That memory is the foundation of Memorial Day.

kwc-totals

Same-sex marriage wins in Ireland referendum 62% to 38%

This would have been “Pic of the day” except that I wanted to make the point this beautiful mural was an effort in support of the YES vote in Ireland for same-sex marriage. Good news all round.

Joe-Caslin-Girl-Mural
Click to enlarge

Artist Joe Caslin completed the 45ft tall installation over the weekend after stirring debate in Dublin with a similar work showing a gay couple hugging.

Republicans now control the cemetery vote

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It turns out that one of the Grand Old Party’s biggest—and least discussed—challenges going into 2016 is lying in plain sight, written right into the party’s own nickname. The Republican Party voter is old—and getting older, and as the adage goes, there are two certainties in life: Death and taxes. Right now, both are enemies of the GOP and they might want to worry more about the former than the latter.

There’s been much written about how millennials are becoming a reliable voting bloc for Democrats, but there’s been much less attention paid to one of the biggest get-out-the-vote challenges for the Republican Party heading into the next presidential election: Hundreds of thousands of their traditional core supporters won’t be able to turn out to vote at all.

The party’s core is dying off by the day.

Since the average Republican is significantly older than the average Democrat, far more Republicans than Democrats have died since the 2012 elections. To make matters worse, the GOP is attracting fewer first-time voters. Unless the party is able to make inroads with new voters, or discover a fountain of youth, the GOP’s slow demographic slide will continue election to election. Actuarial tables make that part clear, but just how much of a problem for the GOP is this?…

By combining presidential election exit polls with mortality rates per age group from the U.S. Census Bureau, I calculated that, of the 61 million who voted for Mitt Romney in 2012, about 2.75 million will be dead by the 2016 election. President Barack Obama’s voters, of course, will have died too—about 2.3 million of the 66 million who voted for the president won’t make it to 2016 either. That leaves a big gap in between, a difference of roughly 453,000 in favor of the Democrats…

“I’ve never seen anyone doing any studies on how many dead people can’t vote,” laughs William Frey, senior fellow at the Brookings Institution who specializes in demographic studies. “I’ve seen studies on how many dead people do vote. The old Daley Administration in Chicago was very good at that.”

RTFA for details and especially variables critical to both of the two parties if anyone is to take advantage of demographics.

One thing is certain. Dead people don’t vote, at least not as much as they did in Chicago in 1960. Core Republican voters not only oppose change, they fear progress. Core Democrats not only support change broadly, they welcome progress and equal opportunity.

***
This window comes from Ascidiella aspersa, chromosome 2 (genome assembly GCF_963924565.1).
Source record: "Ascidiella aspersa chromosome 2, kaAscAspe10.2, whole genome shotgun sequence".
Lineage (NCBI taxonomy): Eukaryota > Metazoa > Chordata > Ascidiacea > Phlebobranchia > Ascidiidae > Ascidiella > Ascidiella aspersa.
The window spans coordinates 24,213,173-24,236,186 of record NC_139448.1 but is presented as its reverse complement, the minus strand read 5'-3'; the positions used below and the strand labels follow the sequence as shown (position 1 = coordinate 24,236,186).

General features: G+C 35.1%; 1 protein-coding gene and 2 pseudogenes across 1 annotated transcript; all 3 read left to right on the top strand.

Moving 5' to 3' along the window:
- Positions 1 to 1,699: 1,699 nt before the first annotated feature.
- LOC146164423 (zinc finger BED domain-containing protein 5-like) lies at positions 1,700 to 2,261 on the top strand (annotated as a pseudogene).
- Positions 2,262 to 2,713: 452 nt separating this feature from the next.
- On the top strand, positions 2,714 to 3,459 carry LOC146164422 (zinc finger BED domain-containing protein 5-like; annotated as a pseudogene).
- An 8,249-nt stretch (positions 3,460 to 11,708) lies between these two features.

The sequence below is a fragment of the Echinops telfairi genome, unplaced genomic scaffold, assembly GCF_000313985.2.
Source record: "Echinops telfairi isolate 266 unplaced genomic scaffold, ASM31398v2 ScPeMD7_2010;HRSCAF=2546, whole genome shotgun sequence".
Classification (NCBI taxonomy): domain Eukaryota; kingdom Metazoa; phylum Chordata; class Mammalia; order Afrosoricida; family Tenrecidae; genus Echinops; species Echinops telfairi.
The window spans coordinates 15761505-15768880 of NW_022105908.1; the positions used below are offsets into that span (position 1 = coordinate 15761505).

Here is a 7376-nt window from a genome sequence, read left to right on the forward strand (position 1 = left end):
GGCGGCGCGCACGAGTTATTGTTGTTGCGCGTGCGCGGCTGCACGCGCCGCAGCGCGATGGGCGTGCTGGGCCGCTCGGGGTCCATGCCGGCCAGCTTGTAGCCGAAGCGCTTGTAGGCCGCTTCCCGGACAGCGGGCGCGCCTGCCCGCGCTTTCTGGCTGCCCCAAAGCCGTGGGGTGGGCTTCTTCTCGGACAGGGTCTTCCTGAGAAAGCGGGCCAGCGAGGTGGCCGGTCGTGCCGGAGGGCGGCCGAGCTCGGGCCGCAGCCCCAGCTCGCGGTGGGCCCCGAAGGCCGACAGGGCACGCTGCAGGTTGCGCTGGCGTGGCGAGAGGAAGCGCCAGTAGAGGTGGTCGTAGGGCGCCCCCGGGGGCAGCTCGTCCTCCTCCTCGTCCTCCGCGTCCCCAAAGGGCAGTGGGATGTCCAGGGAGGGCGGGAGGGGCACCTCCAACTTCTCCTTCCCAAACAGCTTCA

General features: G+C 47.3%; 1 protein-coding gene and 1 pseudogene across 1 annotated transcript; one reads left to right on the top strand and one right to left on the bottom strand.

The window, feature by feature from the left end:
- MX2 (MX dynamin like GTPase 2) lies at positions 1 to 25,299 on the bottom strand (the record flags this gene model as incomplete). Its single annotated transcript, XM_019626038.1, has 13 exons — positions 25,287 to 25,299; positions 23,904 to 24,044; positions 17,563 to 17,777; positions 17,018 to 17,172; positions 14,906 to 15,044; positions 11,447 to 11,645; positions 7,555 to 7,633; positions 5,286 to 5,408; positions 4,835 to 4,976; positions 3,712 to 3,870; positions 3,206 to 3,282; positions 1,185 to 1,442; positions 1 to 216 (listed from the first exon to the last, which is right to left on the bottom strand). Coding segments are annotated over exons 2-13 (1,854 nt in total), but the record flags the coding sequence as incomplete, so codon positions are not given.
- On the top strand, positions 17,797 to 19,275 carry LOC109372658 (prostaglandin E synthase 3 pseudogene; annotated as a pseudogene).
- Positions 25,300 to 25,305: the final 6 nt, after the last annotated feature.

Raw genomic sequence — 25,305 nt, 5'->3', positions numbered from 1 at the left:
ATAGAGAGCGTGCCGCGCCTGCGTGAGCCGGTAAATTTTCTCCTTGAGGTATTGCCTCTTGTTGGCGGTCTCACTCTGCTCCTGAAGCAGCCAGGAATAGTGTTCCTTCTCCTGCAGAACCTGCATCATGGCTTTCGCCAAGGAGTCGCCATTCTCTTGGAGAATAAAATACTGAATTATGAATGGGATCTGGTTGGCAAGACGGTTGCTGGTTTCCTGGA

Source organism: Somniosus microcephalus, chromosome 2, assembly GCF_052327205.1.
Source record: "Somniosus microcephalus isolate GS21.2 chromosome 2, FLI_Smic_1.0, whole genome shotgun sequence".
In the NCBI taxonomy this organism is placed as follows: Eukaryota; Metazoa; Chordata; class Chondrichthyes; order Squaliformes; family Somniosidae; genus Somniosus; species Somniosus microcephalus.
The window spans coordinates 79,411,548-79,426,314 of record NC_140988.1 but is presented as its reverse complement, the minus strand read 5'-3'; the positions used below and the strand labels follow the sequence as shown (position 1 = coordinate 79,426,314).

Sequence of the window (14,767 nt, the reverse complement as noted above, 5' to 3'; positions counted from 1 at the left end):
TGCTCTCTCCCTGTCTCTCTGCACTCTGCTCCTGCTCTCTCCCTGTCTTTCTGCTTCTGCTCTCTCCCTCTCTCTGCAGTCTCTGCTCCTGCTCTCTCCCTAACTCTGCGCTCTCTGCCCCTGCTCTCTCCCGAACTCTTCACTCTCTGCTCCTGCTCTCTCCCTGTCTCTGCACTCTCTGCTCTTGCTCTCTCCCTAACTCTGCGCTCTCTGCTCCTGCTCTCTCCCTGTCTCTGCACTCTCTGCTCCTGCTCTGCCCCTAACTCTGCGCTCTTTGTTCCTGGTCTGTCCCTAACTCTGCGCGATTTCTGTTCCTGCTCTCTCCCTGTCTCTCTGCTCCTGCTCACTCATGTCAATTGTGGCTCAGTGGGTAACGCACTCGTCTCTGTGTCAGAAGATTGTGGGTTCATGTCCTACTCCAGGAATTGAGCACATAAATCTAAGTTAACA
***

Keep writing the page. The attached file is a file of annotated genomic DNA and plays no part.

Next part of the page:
Republicans hope for a narrow discussion of anything but the foolishness that actually guides their decision-making.

Thanks to my favorite recovering Republican

Dogs have been man’s best friend longer than we thought

The bond between humans and dogs can feel very strong, deep and profound. It may also be much older than we once thought.

A group of researchers discovered an ancient wolf bone and say its DNA suggests dogs diverged from wolves 27,000 to 40,000 years ago — not 11,000 to 16,000 years ago, as previous research has suggested. The researchers published their findings Thursday in the journal Current Biology.

In this latest study, researchers radiocarbon-dated a Taimyr wolf bone they found in Siberia and concluded it to be about 35,000 years old. Researchers point to the ancient wolf as possibly the most recent common relative of modern wolves and dogs.

That means two things could have happened about 40,000 years ago, with the simplest scenario being that dogs became domesticated.

“The only other explanation is that there was a major divergence between two wolf populations at that time, and one of these populations subsequently gave rise to all modern wolves,” study co-author Love Dalén of the Swedish Museum of Natural History said in a release.

Under that theory, the second wolf population would had to have gone extinct…

“The difference between the earlier genetic studies and ours is that we can calibrate the rate of evolutionary change in dog and wolf genomes directly, and we find that the first separation of dog ancestors must have been in the older range,” Skoglund told Reuters.

Another implication of this study: re-imagining how dogs became an important part of human society. As the BBC notes, a prevalent theory is that dogs became domestic creatures once humans settled into agricultural-based communities.

Humans could have also “caught wolf cubs and kept them as pets and this gradually led to these wild wolves being domesticated,” Dalen told BBC. “If this model is correct, then dogs were domesticated by hunter gatherers that led a fairly nomadic lifestyle.”

Being a longterm dog family, we’ve always felt that some extra smart dogs figured out we were a soft touch and moved in.